The Walls of Morlais Castle was written in the fall of 1998 in response to a commission by the Tritonis Trio. The original instrumentation was flute, guitar and cello. Revised in 2000 for a performance by the Ovid Ensemble, it is currently published for oboe, viola and cello by Oxford University Press. Hilary Tann has described the inspiration for the composition:
Morlais Castle, near the composer’s home in South Wales, was destroyed by the Welsh in 1314. Only ruins remain. In fact, in many places, it is almost impossible to tell whether a particular mound of earth and stones is part of the rocky, bare landscape or part of the old castle walls. At one point a protruding piece of wall is evident. The rhythmical placement of the stone bricks in the partial wall lies in contrast to the haphazard placement of the rocks in the surrounding scree. The composition was inspired by the contrast—a contrast between ruined castle walls and a landscape naturally strewn with rocks. Also within this image is an implied contrast between the hustle and bustle of the former castle and its present bleak appearance, where the site of the castle is practically indistinguishable from the natural contours of the high moorland.
Johannes Brahms: Piano Quartet in G minor, Op. 25
Brahms was born in 1833, five years after the death of Beethoven. He died in 1897 as the sun set on the Romantic Era. Brahms was fortunate to meet Robert Schumann in 1853. Schumann, and his wife Clara, mentored and promoted the young composer, providing him the encouragement that helped propel him to the forefront of the mid-century Romantic period. Brahms struggled his whole life under the burden of the great expectations that were placed on his shoulders. He was the most severe of all his critics, laboring to produce music of the highest quality. His first symphony took him 21 years to complete, due in part to the fear that he would be compared unfavorably to Beethoven. He was 43 years old when it was finally premiered.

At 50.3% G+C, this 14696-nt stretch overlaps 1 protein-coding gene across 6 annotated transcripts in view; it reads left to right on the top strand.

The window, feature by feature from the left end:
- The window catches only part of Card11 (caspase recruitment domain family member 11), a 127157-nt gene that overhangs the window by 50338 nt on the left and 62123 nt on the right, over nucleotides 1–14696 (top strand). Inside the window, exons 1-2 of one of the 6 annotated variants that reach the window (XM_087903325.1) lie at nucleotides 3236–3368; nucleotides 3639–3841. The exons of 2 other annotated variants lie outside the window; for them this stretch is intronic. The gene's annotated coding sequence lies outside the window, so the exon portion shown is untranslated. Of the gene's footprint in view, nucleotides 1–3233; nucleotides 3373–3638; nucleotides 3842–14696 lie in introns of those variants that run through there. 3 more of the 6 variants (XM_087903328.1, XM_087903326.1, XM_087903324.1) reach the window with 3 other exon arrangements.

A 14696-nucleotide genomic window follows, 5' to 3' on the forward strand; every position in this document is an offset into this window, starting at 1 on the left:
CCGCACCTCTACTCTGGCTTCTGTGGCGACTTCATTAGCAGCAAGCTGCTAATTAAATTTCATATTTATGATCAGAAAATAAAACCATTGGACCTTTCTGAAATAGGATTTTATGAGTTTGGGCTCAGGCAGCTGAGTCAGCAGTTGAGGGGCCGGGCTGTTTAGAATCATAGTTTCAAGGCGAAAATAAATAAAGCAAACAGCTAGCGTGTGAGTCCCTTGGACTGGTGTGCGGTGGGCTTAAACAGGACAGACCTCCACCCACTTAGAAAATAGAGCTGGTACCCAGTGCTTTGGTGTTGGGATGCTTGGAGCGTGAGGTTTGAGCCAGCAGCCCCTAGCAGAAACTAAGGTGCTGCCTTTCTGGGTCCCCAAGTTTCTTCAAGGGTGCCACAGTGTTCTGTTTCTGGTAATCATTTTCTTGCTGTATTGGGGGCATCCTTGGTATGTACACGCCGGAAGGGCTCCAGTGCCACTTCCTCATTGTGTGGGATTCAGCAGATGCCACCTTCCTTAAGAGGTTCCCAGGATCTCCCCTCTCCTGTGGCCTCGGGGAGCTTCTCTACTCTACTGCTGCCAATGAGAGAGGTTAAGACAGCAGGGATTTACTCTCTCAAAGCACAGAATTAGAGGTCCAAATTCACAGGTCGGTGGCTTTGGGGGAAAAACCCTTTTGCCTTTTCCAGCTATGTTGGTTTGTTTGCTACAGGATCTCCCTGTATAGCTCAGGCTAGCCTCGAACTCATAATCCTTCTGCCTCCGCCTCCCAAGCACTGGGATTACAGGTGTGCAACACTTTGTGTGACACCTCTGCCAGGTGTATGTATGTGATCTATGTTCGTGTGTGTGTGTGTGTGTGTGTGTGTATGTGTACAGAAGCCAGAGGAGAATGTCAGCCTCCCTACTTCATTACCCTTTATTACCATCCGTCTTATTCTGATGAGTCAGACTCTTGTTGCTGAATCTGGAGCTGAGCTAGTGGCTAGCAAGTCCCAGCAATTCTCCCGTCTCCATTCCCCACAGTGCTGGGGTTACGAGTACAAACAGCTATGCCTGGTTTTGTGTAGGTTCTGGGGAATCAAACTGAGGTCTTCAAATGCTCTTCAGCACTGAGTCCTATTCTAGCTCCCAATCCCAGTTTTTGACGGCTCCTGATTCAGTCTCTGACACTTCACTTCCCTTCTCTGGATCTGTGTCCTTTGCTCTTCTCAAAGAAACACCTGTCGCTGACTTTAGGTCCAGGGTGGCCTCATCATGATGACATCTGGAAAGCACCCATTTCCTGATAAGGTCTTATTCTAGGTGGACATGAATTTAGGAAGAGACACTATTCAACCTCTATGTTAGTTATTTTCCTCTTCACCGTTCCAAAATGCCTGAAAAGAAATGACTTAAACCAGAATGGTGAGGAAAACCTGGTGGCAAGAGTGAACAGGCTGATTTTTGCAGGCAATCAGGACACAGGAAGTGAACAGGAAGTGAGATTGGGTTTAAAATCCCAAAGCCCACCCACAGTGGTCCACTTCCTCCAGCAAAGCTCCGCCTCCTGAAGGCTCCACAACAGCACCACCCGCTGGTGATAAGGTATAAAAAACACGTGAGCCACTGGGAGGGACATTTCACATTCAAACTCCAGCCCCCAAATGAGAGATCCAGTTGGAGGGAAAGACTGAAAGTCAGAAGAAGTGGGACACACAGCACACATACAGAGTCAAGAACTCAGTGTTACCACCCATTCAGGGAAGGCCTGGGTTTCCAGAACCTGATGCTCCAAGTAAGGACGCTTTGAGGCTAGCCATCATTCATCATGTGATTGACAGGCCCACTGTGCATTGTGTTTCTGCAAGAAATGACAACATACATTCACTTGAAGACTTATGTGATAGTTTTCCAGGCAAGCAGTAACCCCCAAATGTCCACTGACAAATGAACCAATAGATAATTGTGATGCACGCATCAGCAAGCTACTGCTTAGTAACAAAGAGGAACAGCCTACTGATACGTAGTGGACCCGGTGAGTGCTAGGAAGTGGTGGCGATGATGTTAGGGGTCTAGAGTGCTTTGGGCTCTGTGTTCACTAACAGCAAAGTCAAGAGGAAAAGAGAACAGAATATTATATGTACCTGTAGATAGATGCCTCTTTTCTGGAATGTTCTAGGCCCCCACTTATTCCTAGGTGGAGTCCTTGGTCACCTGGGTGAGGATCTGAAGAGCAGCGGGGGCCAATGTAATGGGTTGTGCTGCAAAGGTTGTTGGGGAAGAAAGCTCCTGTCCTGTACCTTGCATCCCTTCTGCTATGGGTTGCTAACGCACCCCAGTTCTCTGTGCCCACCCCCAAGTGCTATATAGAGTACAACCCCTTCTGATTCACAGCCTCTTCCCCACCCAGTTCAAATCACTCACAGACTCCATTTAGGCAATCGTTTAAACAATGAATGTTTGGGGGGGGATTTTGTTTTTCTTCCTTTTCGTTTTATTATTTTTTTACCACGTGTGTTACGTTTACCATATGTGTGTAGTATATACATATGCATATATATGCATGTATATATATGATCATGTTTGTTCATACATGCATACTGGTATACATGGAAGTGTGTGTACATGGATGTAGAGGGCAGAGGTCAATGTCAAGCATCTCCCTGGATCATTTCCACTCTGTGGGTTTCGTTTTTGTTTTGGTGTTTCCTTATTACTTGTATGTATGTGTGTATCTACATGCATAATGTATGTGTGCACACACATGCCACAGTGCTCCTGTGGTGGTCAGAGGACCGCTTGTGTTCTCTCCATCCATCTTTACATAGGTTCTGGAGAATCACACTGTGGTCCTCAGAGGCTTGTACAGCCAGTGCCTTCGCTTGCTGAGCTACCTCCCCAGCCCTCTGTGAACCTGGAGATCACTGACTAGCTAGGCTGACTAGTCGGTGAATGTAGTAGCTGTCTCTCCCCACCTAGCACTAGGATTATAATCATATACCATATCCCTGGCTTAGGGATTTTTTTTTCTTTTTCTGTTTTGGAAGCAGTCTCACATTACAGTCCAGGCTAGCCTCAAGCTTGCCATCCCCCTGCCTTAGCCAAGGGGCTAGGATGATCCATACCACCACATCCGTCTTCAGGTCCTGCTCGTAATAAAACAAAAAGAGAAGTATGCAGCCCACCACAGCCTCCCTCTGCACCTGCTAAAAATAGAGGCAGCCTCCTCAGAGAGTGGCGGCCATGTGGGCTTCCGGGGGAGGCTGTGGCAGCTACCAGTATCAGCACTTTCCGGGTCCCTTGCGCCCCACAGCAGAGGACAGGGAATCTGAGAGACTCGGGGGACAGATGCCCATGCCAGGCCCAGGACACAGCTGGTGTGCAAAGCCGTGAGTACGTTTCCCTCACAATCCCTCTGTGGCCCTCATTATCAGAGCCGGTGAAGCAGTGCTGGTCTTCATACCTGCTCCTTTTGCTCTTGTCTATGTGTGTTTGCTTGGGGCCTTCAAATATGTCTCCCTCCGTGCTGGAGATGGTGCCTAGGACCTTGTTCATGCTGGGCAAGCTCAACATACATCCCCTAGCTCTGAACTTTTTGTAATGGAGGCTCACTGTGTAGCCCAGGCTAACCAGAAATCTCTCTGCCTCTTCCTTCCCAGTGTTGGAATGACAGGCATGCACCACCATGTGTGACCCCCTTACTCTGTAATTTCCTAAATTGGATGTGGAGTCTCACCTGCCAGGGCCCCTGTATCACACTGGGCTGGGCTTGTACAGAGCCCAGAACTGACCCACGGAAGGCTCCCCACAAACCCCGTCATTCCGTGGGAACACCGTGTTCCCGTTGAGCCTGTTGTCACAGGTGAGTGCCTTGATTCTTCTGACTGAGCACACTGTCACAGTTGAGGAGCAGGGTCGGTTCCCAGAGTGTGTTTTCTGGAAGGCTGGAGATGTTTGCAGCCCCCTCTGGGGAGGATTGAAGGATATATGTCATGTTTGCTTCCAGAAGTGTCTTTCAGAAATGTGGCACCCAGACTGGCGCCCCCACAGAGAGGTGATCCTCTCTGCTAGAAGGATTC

The G minor Piano Quartet was begun in 1856 or 1857. It was given a private run-through by Clara Schumann in 1861, and when Brahms made his debut in Vienna in 1862, the composer was at the keyboard with members of the Hellmesberger Quartet. Joseph Hellmesberger, the leader of the quartet, hailed Brahms as “Beethoven’s heir” at the conclusion of the concert that drew an enthusiastic response from the Viennese public.
The G Minor Quartet remains the most popular of the three that Brahms composed. Despite its overflowing melodic sweep and inventiveness, the first movement is tightly controlled. Brahms’s biographer Jan Swafford writes, “The calm opening…is like a coiled spring that gradually releases power…Before long the tense subsidiary figure drives into the foreground, to become the main rhythmic force of the movement.” The exposition is not repeated, as was the custom of the classical sonata form. Instead, Brahms repeats only the first 10 bars of the opening and then launches directly into the brief development section. The recapitulation includes an additional development of the opening material.
The original title of the second movement was Scherzo, in keeping with the Beethovian model. Because of its gentle nature, Clara Schumann urged Brahms to change the title to Intermezzo. These stylistic changes helped establish Brahms as a progressive force in the era, moving away from the classical norms. The third movement is particularly melodic, with an ironic miniature march that interrupts the flow in mid-stream.
The second and third movements are beautiful and charming, but the finale, composed in “Gypsy Style,” is the showstopper. Many composers employed folk music in the 19th century. To be sure, Brahms was not an ethnomusicologist like 20th century composers Bartók and Kodály, but his enthusiastic use of four distinct themes gives the impression of gypsy music in spirit if not authenticity.